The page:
Savvy job seekers know that in order to be prepared for job interviews, they need to formulate and practice answers to common interview questions. Yet even the most polished answers will get you nowhere if your body language is problematic.
Studies estimate that about 65% of all communication is nonverbal – which means that hiring managers are evaluating you on much more than the content of your answers. Make sure that your body is projecting the same message as your words with these tips.
Preparing for a job interview can be tough. You must be confident, but not so confident that you appear arrogant. You must sell yourself without bragging about past accomplishments. At first, finding the right balance might seem impossible. However, you don’t have to rely on words alone. Body language goes a long way in communicating the type of person you are.
Here are 7 body language tips to help you nail your next job interview;
(1) Eliminate Nervous Habits
Most people have multiple nervous ticks they’re not even aware of. Some common ones are touching the face or hair, biting lips, and crossing arms. Keeping your hands busy might help if you’re naturally a fidgety person. Using hand gestures while you speak can make you seem more natural and at ease than keeping them clenched in your lap. Planting both feet on the ground can also curb the temptation to cross your legs.
(2) Practice Your Handshake
You want it to be firm without being too strong or too limp. Try practicing with a few friends until you find the right balance. When it’s time to greet your interviewer, offer your hand with your palm up. Showing your palms is a sign of vulnerability and openness, and it’s an effective way to start your interview on a positive note.
(3) Face Contact, Not Eye Contact
We’ve all heard how strong eye contact conveys confidence, but too much can be unsettling. So, what’s the secret to good eye contact? It’s not eye contact at all, but “face contact.” Rather than holding your interviewer’s gaze in an unbroken stare, shift your gaze to different areas of their face every few seconds. This will help you appear engaged in the conversation without making your interviewer uncomfortable. The eyes are the windows to your soul — and if your interviewers can’t see yours, they’re not going to feel any connection to you.
Even more troubling is the fact that by avoiding eye contact, you come across as not confident or even untrustworthy. No one will believe what you have to say if you can’t meet their eyes while saying it. From your perspective, maintaining good eye contact may seem difficult and uncomfortable because you may feel shy bragging about yourself to strangers. Overcome this tendency by practicing with a friend or with a mirror. Make sure that you can maintain good eye contact both while listening (to show that you’re paying attention) and while speaking (to project confidence). Additionally, if you are interviewed by multiple people, try to divide your eye contact evenly between them.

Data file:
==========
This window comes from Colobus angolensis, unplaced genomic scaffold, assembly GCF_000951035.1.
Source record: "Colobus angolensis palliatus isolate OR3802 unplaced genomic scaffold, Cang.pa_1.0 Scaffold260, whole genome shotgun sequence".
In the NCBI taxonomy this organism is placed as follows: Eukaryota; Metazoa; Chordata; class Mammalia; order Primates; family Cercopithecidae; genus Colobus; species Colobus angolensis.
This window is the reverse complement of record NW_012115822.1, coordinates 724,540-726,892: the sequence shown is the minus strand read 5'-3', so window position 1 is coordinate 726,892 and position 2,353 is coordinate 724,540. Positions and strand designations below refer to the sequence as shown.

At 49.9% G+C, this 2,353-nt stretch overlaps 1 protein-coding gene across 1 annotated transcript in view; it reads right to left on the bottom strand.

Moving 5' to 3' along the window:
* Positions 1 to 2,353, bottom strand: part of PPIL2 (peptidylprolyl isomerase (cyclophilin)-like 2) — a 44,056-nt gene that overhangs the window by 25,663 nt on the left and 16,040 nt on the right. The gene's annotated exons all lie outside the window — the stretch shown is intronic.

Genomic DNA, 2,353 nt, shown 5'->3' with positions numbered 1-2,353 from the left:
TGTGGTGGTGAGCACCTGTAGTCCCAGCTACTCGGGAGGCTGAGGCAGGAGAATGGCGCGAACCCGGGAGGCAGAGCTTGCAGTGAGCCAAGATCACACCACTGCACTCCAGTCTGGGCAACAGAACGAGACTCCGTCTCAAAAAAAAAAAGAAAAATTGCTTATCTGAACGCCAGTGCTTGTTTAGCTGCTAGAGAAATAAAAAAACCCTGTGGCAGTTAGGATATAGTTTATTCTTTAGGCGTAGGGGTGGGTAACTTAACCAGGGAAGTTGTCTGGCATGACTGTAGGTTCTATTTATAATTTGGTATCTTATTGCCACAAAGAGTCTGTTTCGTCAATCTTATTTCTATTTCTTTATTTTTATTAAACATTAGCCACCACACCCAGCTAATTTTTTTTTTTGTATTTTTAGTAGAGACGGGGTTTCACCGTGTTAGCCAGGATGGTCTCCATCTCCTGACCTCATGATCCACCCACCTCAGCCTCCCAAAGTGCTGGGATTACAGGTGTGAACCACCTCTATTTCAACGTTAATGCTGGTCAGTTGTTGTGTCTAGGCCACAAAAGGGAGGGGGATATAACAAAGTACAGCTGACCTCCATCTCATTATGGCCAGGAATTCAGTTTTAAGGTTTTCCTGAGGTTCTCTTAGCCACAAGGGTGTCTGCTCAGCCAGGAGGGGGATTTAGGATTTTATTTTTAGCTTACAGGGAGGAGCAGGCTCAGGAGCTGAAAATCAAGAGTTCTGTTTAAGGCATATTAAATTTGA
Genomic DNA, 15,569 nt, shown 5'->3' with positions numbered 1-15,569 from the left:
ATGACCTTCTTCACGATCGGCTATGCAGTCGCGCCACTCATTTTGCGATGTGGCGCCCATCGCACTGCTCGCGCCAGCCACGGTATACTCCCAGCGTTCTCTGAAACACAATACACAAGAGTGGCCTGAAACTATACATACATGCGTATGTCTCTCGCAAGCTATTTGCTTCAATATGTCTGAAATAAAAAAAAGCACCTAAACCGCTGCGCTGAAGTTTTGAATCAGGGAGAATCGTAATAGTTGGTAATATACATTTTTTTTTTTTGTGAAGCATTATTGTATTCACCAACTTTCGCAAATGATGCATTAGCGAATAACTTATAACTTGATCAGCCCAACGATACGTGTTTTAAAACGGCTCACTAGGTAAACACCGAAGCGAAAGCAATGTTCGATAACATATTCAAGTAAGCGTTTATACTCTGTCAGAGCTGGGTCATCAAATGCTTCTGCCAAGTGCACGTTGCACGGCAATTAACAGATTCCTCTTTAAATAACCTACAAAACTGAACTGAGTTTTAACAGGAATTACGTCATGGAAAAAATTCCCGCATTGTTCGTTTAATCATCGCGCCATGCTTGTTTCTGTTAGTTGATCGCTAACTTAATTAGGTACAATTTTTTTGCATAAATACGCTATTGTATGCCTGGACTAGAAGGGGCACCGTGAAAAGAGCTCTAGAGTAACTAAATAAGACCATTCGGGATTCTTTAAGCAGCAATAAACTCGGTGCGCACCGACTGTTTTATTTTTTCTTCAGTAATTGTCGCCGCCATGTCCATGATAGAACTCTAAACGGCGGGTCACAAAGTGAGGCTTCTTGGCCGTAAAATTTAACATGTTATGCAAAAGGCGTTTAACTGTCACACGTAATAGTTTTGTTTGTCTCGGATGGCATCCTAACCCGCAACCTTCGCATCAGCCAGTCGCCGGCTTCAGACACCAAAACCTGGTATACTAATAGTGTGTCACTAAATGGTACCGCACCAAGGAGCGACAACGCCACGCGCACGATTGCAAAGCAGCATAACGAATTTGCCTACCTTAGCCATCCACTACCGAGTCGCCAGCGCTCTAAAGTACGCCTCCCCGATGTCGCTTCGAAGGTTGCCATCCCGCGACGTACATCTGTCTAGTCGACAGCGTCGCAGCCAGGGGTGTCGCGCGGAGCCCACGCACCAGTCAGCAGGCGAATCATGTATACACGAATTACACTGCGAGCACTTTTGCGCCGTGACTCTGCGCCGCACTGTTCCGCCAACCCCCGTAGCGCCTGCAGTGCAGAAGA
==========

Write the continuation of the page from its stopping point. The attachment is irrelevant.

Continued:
However, this can be carried too far. If you stare down your interviewers while barely blinking, you will come across as intimidating or creepy. Find a good balance.
(4) Pay Attention to Posture
If you’re offered a choice of seating, pick the uncomfortable, straight-backed chair over something padded or cushioned. The latter will tempt you to slouch. Sit up straight without leaning all the way back in your chair and keep your chin parallel to the ground.
(5) Nod and Lean Slightly Forward
Even with perfect posture, sitting as stiff as a statue can make your interviewer feel like they’re talking to a statue, too. Nodding and leaning forward ever so slightly gives off the impression that you’re paying attention to the conversation. Helping your interviewer feel understood and interesting will go a long way in leaving a good impression.
(6) Don’t Neglect the Exit
The worst thing to do after a successful interview is flubbing the exit. It’s your interviewer’s last chance to study your behavior. Offer your hand one more time. If you have multiple interviewers, try to offer a handshake to every person in the room. If there are more than three interviewers, a single handshake for the main interviewer is acceptable. Finally, make sure to walk away using a natural, even stride.
Job interviews are nerve-wracking for a reason. The stakes can be high, and the competition can be fierce. Being as prepared as possible is the only way you can truly set yourself up for success. Body language is just as important as having the right answers and a polished resume.
(7) Clear Vocal Tone and Enunciation
It sounds simple, but many people forget that your answers don’t count for anything if the interviewers can’t hear or understand you. Make sure that you speak loudly, precisely, and slowly enough to be clearly understood. Do not allow your nerves to make you whisper, mumble, or yammer.
Remember these 7 tips and you’ll be well on your way to achieving your dream career.
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